Cross References
Matthew 10:3
Philip and Bartholomew; Thomas and Matthew the tax collector; James son of Alphaeus, and Thaddaeus;

Mark 3:18
Andrew, Philip, Bartholomew, Matthew, Thomas, James son of Alphaeus, Thaddaeus, Simon the Zealot,

Luke 6:15
Matthew and Thomas; James son of Alphaeus and Simon called the Zealot;

John 11:15
and for your sake I am glad I was not there, so that you may believe. But let us go to him."

John 14:5
"Lord," said Thomas, "we do not know where You are going, so how can we know the way?"

John 20:24
Now Thomas called Didymus, one of the Twelve, was not with the disciples when Jesus came.

John 20:26
Eight days later, His disciples were once again inside with the doors locked, and Thomas was with them. Jesus came and stood among them and said, "Peace be with you."


Treasury of Scripture

Then said Thomas, which is called Didymus, to his fellow disciples, Let us also go, that we may die with him.

Thomas.

John 20:24-29
But Thomas, one of the twelve, called Didymus, was not with them when Jesus came…

John 21:2
There were together Simon Peter, and Thomas called Didymus, and Nathanael of Cana in Galilee, and the sons of Zebedee, and two other of his disciples.

Matthew 10:3
Philip, and Bartholomew; Thomas, and Matthew the publican; James the son of Alphaeus, and Lebbaeus, whose surname was Thaddaeus;

Let.

John 11:8
His disciples say unto him, Master, the Jews of late sought to stone thee; and goest thou thither again?

John 13:37
Peter said unto him, Lord, why cannot I follow thee now? I will lay down my life for thy sake.

Matthew 26:35
Peter said unto him, Though I should die with thee, yet will I not deny thee. Likewise also said all the disciples.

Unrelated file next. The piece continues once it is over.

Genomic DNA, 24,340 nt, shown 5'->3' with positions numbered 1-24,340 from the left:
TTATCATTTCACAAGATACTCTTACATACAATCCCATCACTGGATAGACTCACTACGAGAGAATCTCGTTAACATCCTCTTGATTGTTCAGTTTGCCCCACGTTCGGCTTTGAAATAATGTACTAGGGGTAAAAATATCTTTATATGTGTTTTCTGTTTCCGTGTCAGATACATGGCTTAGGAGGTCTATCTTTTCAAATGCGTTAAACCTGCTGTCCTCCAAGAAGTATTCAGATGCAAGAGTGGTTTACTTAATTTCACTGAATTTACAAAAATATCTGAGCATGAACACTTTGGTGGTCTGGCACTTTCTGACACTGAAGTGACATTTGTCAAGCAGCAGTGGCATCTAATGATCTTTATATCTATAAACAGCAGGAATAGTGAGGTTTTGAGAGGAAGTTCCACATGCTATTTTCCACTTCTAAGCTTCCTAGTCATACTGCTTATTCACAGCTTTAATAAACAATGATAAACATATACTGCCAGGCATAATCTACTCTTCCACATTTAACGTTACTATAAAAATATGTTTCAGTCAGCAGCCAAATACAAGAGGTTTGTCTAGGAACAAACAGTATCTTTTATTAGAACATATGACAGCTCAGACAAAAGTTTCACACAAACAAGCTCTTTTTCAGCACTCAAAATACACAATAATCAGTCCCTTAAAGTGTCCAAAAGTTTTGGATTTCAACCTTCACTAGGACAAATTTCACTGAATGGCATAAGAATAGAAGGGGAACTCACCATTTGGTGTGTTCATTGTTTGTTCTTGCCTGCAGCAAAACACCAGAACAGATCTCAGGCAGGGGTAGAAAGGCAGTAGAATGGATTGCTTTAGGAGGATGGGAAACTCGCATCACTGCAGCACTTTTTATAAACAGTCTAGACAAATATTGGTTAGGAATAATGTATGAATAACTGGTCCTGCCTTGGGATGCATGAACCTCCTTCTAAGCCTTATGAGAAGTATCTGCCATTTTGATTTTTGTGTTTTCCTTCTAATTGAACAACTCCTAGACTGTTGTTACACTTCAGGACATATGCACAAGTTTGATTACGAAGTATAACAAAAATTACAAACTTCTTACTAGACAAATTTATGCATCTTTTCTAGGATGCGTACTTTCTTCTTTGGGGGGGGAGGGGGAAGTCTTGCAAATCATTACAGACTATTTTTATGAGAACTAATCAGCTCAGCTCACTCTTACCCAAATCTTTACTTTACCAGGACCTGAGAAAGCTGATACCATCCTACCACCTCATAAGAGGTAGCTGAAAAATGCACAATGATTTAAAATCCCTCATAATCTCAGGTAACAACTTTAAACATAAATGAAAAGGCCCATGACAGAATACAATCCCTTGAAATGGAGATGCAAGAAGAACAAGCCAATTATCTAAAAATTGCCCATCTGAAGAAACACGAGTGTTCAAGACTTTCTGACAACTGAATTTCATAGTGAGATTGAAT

(16) Then (or, better, therefore) said Thomas, which is called Didymus.--The second of these names is the Greek translation of the first, which is Hebrew. Both mean "twin." Both are found together again in John 20:24; John 21:2. Comp. Notes on the Catalogues of the Apostles in Matthew 10:3, Mark 3:18, Luke 6:15, in all of which he is coupled with Matthew, whose twin-brother he possibly was; and in Acts 1:13, where he is coupled with Philip. The name belonged probably to his childhood, and we are wholly without the knowledge which can explain it. The various theories which attempt to do so, from the statement of the Apostolical Constitutions that he had a twin sister Lydia, to the view that the name was given by our Lord to signify his double or halting spiritual nature, are never more than, and are sometimes much less than, elaborate guesses. We may well believe that the name is due to the fact that he was a twin, but of whom it is of no importance that we should know, and it is quite certain that we cannot know. . . . Verse 16. - Thomas, in Aramaic, is equivalent in meaning to the Greek name Didymus, or "twin." This apostle is mentioned in the synoptic Gospels with Matthew, and in Acts (Acts 1:13) with Philip. He is classed with the fishermen (John 21:2), and may therefore have been a Galilaean. Ecclesiastical tradition has associated him with Judas (not Iscariot) (Eusebius, 'Hist. Eccl.,' 1:13), and with Judas the brother of Jesus. He is reputed to have preached ultimately in Parthia and India, there to have suffered martyrdom. The various references to him in this Gospel give, by a few vivid touches, a biography and characterization of singular congruity. He said to his fellow-disciples (the word συμμαθητής is only used in this place, and shows that the body of the disciples were being more and more blended into a unity), Let us go, that we may die with him. Here he manifests a fervent love to his Master, tinged with a sorrowful, melancholy temperament. He saw the danger to his Lord, but at once, with the spirit of self-surrender, was ready to share his fate. Moulton says these words reveal love, but they are "the language of despair and vanished hope. This is the end of all - death, not Messianic kingdom." Surely Thomas may have pondered much the Lord's words about his approaching death, and may have felt ready, along the same line, willingly to yield up his own life for his Master's or with his Master. Too much has been made of Thomas's skepticism and criticism. He was one who wanted visible, tangible evidence; but he was prepared to act impulsively, and to give powerful expression to his faith, whenever the evidence was granted. In John 14:5 he was still in the dark, but it was not an evil darkness. How could he know, with the clearness which his mind naturally desiderated, whither our Lord was going? No brainless or heartless unbelief led him to ask, "How can we know the way?" At last (John 20:24, etc.), when he wanted ocular, personal, tangible evidence of the resurrection of Jesus, and absented himself in deep melancholy from the company of the eleven, it is clear that his soul was ready for the full manifestation. Before he could have put his finger into the print of the nails, he exclaimed, with adoring gratitude, "MY LORD AND MY GOD!" His hesitation and his conviction, with his superlative ecstatic cry, form the culminating point of the Gospel.